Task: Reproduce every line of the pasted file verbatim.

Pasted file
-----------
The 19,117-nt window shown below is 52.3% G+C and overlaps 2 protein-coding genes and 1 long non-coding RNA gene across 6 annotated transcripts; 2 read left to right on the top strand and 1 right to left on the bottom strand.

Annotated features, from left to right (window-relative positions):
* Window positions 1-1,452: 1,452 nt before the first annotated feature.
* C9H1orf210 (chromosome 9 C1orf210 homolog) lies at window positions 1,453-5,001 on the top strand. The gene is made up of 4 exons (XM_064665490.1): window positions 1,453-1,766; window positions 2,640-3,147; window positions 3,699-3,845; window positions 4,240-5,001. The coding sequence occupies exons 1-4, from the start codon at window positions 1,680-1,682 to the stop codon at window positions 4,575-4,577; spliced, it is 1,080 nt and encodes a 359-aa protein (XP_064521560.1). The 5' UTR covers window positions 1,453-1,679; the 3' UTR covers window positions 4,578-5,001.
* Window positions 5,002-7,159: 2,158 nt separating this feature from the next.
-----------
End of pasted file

The 19,117-nt window shown below is 52.3% G+C and overlaps 2 protein-coding genes and 1 long non-coding RNA gene across 6 annotated transcripts; 2 read left to right on the top strand and 1 right to left on the bottom strand.

Annotated features, from left to right (window-relative positions):
* Window positions 1-1,452: 1,452 nt before the first annotated feature.
* C9H1orf210 (chromosome 9 C1orf210 homolog) lies at window positions 1,453-5,001 on the top strand. The gene is made up of 4 exons (XM_064665490.1): window positions 1,453-1,766; window positions 2,640-3,147; window positions 3,699-3,845; window positions 4,240-5,001. The coding sequence occupies exons 1-4, from the start codon at window positions 1,680-1,682 to the stop codon at window positions 4,575-4,577; spliced, it is 1,080 nt and encodes a 359-aa protein (XP_064521560.1). The 5' UTR covers window positions 1,453-1,679; the 3' UTR covers window positions 4,578-5,001.
* Window positions 5,002-7,159: 2,158 nt separating this feature from the next.